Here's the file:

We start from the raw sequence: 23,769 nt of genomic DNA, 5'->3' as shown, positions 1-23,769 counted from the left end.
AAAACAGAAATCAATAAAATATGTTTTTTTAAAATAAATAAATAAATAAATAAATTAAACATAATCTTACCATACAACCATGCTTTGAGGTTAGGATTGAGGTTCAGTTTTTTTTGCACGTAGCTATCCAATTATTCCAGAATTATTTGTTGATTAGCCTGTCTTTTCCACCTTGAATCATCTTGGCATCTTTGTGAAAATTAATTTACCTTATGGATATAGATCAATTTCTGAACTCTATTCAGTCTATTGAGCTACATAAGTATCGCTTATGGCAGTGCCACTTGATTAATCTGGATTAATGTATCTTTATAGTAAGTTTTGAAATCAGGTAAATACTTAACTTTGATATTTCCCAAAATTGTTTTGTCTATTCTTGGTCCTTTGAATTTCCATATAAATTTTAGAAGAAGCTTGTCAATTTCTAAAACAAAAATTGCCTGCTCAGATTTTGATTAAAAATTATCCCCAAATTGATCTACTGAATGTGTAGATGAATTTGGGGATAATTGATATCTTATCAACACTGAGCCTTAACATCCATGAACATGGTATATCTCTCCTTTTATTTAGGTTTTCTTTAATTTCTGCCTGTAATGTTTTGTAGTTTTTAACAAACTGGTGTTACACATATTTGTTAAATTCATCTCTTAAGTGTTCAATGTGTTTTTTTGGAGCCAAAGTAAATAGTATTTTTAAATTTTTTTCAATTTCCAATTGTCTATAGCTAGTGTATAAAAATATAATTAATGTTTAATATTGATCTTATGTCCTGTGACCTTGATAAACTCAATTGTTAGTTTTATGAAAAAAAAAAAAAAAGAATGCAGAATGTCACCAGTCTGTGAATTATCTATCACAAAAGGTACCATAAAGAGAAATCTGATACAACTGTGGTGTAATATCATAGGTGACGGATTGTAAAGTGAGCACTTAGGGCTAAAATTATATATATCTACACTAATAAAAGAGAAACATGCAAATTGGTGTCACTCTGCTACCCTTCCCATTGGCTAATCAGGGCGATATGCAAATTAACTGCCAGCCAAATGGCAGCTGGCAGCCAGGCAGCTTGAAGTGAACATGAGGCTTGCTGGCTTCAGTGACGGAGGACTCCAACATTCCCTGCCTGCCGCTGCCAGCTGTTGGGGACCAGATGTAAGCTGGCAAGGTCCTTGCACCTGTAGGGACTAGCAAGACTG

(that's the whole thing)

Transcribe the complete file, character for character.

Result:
We start from the raw sequence: 23,769 nt of genomic DNA, 5'->3' as shown, positions 1-23,769 counted from the left end.
AAAACAGAAATCAATAAAATATGTTTTTTTAAAATAAATAAATAAATAAATAAATTAAACATAATCTTACCATACAACCATGCTTTGAGGTTAGGATTGAGGTTCAGTTTTTTTTGCACGTAGCTATCCAATTATTCCAGAATTATTTGTTGATTAGCCTGTCTTTTCCACCTTGAATCATCTTGGCATCTTTGTGAAAATTAATTTACCTTATGGATATAGATCAATTTCTGAACTCTATTCAGTCTATTGAGCTACATAAGTATCGCTTATGGCAGTGCCACTTGATTAATCTGGATTAATGTATCTTTATAGTAAGTTTTGAAATCAGGTAAATACTTAACTTTGATATTTCCCAAAATTGTTTTGTCTATTCTTGGTCCTTTGAATTTCCATATAAATTTTAGAAGAAGCTTGTCAATTTCTAAAACAAAAATTGCCTGCTCAGATTTTGATTAAAAATTATCCCCAAATTGATCTACTGAATGTGTAGATGAATTTGGGGATAATTGATATCTTATCAACACTGAGCCTTAACATCCATGAACATGGTATATCTCTCCTTTTATTTAGGTTTTCTTTAATTTCTGCCTGTAATGTTTTGTAGTTTTTAACAAACTGGTGTTACACATATTTGTTAAATTCATCTCTTAAGTGTTCAATGTGTTTTTTTGGAGCCAAAGTAAATAGTATTTTTAAATTTTTTTCAATTTCCAATTGTCTATAGCTAGTGTATAAAAATATAATTAATGTTTAATATTGATCTTATGTCCTGTGACCTTGATAAACTCAATTGTTAGTTTTATGAAAAAAAAAAAAAAAGAATGCAGAATGTCACCAGTCTGTGAATTATCTATCACAAAAGGTACCATAAAGAGAAATCTGATACAACTGTGGTGTAATATCATAGGTGACGGATTGTAAAGTGAGCACTTAGGGCTAAAATTATATATATCTACACTAATAAAAGAGAAACATGCAAATTGGTGTCACTCTGCTACCCTTCCCATTGGCTAATCAGGGCGATATGCAAATTAACTGCCAGCCAAATGGCAGCTGGCAGCCAGGCAGCTTGAAGTGAACATGAGGCTTGCTGGCTTCAGTGACGGAGGACTCCAACATTCCCTGCCTGCCGCTGCCAGCTGTTGGGGACCAGATGTAAGCTGGCAAGGTCCTTGCACCTGTAGGGACTAGCAAGACTG